• 14% resolve not to lie on poles in the coming year.

Okay … I made that last one up. But … these dismal statistics do raise the deeply profound question … “Why bother?” If almost nobody keeps them, why even make them? I have some suggestions …

  • Don’t give up on resolutions … you can find them in the Bible. “I made a covenant with my eyes not to look lustfully at a girl.” Job 31:1 Or this awesome resolution, “I will set before my eyes no vile thing. The deeds of faithless men I hate; they will not cling to me. Men of perverse heart shall be far from me; I will have nothing to do with evil. Ps 101:3–4
  • Spend your resolve on things more important than health. The apostle Paul wrote to Timothy, “Physical training is of some value, but godliness has value for all things, holding promise for both the present life and the life to come.” 1 Timothy 4:8 Whatever the Bible highlights as leading to godliness … resolve to do that.
  • Don’t resolve in your power alone. The most profound and best kept resolutions I’ve ever read were penned by the 18th Century theologian Jonathan Edwards. His life proved his resolutions … and his preamble to them read, “Being sensible that I am unable to do anything without God’s help, I do humbly entreat him by his grace to enable me to keep these Resolutions, so far as they are agreeable to his will, for Christ’s sake.” Resolve from a place of dependence on your Maker. That’s wisdom straight out of Philippians 1:6.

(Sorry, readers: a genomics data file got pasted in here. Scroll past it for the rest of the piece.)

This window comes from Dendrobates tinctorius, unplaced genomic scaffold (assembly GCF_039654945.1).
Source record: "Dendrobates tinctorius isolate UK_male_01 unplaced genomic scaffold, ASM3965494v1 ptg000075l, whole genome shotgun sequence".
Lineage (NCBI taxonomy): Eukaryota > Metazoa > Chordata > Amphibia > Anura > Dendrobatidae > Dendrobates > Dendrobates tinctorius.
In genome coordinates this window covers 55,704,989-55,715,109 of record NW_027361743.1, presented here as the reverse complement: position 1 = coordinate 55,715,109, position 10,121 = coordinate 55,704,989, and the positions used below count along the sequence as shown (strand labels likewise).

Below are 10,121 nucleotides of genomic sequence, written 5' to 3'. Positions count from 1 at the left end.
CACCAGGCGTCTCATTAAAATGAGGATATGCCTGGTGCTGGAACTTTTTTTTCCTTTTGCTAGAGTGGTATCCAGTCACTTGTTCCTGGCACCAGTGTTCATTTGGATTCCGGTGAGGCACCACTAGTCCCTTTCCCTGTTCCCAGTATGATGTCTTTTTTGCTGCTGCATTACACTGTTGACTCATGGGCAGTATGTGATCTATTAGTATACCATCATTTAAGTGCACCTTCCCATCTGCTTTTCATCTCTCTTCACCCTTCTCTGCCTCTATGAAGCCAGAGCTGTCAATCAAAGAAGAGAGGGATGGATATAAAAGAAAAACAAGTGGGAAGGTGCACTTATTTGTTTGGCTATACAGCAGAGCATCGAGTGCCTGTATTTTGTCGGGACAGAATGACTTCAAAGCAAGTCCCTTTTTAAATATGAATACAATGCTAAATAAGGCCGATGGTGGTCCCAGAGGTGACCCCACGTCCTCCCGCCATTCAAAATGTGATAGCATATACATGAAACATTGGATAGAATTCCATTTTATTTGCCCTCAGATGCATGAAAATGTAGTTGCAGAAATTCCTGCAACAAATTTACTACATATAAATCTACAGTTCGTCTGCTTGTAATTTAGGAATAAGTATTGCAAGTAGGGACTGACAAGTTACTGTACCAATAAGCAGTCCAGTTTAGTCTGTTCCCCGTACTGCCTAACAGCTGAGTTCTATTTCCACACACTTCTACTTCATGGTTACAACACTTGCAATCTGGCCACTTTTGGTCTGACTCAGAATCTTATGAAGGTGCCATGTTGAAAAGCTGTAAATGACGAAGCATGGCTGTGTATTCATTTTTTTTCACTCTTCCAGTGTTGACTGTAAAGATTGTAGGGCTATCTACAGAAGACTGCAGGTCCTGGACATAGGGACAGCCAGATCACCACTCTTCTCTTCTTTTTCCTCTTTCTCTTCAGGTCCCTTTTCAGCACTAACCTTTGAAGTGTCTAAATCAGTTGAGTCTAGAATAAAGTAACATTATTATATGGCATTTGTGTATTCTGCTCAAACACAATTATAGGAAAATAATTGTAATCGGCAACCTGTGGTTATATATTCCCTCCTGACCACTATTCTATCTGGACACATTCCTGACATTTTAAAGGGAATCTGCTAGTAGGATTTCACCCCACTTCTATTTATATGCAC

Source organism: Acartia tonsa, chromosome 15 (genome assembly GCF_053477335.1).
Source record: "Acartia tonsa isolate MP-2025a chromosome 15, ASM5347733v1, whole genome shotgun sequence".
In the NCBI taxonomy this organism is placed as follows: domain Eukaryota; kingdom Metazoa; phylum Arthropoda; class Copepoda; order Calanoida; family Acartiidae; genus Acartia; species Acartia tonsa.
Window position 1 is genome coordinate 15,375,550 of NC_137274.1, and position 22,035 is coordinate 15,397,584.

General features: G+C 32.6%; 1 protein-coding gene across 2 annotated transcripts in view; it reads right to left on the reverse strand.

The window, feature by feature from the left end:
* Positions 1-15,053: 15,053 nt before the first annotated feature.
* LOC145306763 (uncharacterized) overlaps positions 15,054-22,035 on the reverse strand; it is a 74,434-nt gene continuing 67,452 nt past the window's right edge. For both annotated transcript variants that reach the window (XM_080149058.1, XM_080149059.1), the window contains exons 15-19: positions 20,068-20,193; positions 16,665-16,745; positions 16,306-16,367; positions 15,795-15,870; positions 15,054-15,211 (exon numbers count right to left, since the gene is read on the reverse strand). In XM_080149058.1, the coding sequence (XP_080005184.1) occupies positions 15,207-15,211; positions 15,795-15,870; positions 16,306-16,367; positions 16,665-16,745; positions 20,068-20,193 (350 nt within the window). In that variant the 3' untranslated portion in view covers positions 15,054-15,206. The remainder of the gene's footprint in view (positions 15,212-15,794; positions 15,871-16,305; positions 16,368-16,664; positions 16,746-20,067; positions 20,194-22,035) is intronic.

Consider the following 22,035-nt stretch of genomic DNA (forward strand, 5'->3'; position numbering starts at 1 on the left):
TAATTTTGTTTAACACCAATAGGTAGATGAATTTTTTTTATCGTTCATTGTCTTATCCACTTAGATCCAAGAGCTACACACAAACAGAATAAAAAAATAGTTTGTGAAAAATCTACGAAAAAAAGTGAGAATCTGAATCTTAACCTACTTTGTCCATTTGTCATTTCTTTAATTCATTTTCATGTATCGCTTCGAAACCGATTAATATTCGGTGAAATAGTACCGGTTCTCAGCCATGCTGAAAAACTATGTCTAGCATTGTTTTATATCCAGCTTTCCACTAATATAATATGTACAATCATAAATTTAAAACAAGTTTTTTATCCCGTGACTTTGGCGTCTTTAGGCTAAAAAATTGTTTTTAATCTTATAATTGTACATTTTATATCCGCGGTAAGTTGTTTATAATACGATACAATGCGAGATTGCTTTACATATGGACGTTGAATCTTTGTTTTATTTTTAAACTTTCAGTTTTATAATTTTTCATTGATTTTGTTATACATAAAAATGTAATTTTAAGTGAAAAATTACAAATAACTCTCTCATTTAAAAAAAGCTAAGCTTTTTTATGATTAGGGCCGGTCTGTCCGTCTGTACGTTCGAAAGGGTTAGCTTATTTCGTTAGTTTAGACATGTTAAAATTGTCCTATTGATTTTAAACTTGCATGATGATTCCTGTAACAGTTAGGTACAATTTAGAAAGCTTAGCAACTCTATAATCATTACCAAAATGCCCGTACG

• Don’t allow past failure to determine your future. “One thing I do: Forgetting what is behind and straining toward what is ahead, I press on toward the goal to win the prize for which God has called me heavenward in Christ Jesus. Philippians 3:13–14
 
 
 


Happy New You!

Can you believe it’s the beginning of 2020? Neither can a large portion of the world. Three countries will celebrate their new year in February; two people groups will in March; four in April and another three in October.

If it weren’t for a Pope named Gregory, we wouldn’t be celebrating the new year for another 8 days. The most widely accepted calendar prior to Gregory’s day was slowly drifting with reference to the observable celestial markers. So, in 1582, leap year was introduced, an adjustment was made, and October 4th was followed immediately by October 15th. The Gregorian Calendar with its established year of 2020 is recognized by most of the world. Most … of the world.

If 2020 makes you feel old, just imagine following the Assyrian calendar … Happy 6770! That would have looked weird on your party hats. How about the Hebrew calendar clocking in at 5780? Oy Vey! Would you like to turn things back a bit? We could adopt the French Republican Calendar and wish each other Happy 228! Although abandoned after only 12 years … it kind of made sense. Each year consisted of twelve, thirty-day months, with 5 non-days left at the end of each year. This year, being leap year, you would have received six non-days. That scheme fit very well with the French penchant for celebration.